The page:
Gunfire broke out and ambulance sirens wailed as hundreds of angry victims of a failed pyramid scheme protested in Sudan's war-torn Darfur region on Sunday, with reports of at least four people killed.
Residents said a dozen people died in the protests in El-Fasher, capital of North Darfur state, while an aid worker put the toll at between four and 10 and Al-Shuruq television said three civilians and six policemen were killed.
"There have been four to 10 deaths as well as 20 to 30 people injured," the humanitarian worker told AFP on condition of anonymity.
North Darfur police chief Abdelrahman Al-Tayeb Abdel Rahman said three demonstrators were killed and 25 injured.
Police used batons and tear gas to break up the protest and arrested 104 people for trying to "destroy" property in El-Fasher, he said in a statement.
Aid workers said the shooting started early in the morning, forcing them to stay indoors.
"We have heard sporadic gunfire but it is not fighting," Kemal Saiki, an official of the United Nations-African Union Mission in Darfur (UNAMID), told AFP earlier of the protest in El-Fasher.
"We have instructed our personnel to stay at their workplace," said the official of the force, which is based in El-Fasher.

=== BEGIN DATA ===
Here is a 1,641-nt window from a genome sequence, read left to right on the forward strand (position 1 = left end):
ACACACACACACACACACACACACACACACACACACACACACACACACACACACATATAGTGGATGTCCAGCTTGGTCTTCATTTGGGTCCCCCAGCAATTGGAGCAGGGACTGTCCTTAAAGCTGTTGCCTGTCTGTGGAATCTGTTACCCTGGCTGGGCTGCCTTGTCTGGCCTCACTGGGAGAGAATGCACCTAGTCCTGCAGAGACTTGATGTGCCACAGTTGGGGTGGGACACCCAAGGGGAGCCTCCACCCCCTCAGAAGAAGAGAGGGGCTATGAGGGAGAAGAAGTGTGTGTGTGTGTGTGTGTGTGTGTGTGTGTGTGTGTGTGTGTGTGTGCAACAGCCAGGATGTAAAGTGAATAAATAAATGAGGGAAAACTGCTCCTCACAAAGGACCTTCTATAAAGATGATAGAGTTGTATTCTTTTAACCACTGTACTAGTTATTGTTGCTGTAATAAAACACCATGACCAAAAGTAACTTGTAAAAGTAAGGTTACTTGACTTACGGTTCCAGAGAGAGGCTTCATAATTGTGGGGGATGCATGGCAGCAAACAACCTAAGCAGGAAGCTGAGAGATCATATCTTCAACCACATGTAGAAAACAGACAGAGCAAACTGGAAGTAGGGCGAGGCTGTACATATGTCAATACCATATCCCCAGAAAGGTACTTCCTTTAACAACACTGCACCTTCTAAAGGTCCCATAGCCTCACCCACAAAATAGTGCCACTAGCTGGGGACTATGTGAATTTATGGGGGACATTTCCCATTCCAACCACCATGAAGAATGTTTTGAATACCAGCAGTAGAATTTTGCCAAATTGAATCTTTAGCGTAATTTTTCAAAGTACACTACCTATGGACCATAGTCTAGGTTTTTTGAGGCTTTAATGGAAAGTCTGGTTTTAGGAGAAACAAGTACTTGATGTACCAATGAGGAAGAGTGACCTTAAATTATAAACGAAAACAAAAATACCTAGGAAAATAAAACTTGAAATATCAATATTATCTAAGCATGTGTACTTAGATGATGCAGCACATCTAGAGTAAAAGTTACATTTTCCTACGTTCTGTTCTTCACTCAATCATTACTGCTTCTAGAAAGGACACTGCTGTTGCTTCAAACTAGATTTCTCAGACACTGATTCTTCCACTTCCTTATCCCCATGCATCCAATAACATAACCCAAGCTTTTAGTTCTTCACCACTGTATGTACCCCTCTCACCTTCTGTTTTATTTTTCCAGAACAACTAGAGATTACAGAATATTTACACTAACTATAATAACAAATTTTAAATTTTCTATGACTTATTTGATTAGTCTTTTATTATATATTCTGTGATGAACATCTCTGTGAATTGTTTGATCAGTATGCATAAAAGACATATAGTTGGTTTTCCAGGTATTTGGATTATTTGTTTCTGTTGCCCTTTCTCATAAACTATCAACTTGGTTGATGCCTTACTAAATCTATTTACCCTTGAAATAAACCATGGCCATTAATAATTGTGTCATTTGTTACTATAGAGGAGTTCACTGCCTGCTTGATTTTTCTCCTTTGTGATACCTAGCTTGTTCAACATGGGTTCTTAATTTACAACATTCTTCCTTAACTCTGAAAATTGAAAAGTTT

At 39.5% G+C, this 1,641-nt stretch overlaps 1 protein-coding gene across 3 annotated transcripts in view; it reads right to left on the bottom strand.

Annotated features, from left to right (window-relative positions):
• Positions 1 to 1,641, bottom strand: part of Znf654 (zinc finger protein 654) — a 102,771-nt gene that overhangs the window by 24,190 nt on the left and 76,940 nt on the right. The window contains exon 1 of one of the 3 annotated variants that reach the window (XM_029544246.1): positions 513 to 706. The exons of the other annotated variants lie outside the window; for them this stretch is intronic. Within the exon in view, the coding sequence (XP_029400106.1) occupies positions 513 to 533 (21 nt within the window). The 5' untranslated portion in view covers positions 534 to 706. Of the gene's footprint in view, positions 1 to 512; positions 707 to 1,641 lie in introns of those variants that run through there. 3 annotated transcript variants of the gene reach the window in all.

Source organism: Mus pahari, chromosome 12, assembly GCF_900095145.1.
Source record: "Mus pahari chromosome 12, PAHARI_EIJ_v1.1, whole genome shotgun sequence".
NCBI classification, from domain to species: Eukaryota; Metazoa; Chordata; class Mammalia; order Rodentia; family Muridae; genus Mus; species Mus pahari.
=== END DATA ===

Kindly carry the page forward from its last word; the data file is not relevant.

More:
Dirar Abdallah Dirar, a demonstrator contacted by telephone, said police had opened fire as the protesters tried to march on the house of the state governor, Mohammed Yussif Kibir.
"There have been casualties," he said.
Tension has been simmering for weeks in El-Fasher where thousands of small investors have lost millions of dollars in a "Ponzi scheme," a fraud involving the payment to investors of funds contributed by new investors.
According to local residents, the governor had promised during Sudan's elections last month to compensate the victims but failed to keep his word. His office was unavailable for comment on Sunday.
But local authorities said that two people have been arrested in connection with the swindle.
"This situation has been brewing for weeks. I knew it would blow up one day or another," said another humanitarian aid worker in El-Fasher, which has around half a million inhabitants.
Many investors had sold land or ploughed in their savings to take part in the get-rich-quick scheme.
The marketplace in the centre of El-Fasher has been renamed "Al-Mawasir Souk (market)," after the local colloquial Arabic for a swindle. Al-Mawasir has also become the name used across Sudan for the scam.
Governor Kibir gave assurances on Friday to local and religious leaders that the authorities were not implicated and that investors would have their funds or property returned, state news agency SUNA reported.
Kibir also accused opposition candidates who had lost in last month's elections of fuelling tensions in a bid to destabilise the fragile situation in Darfur, SUNA said. He did not identify them.
"Sunday's protests appear to be organised and I don't think it is over," a humanitarian worker who spoke on condition of anonymity said.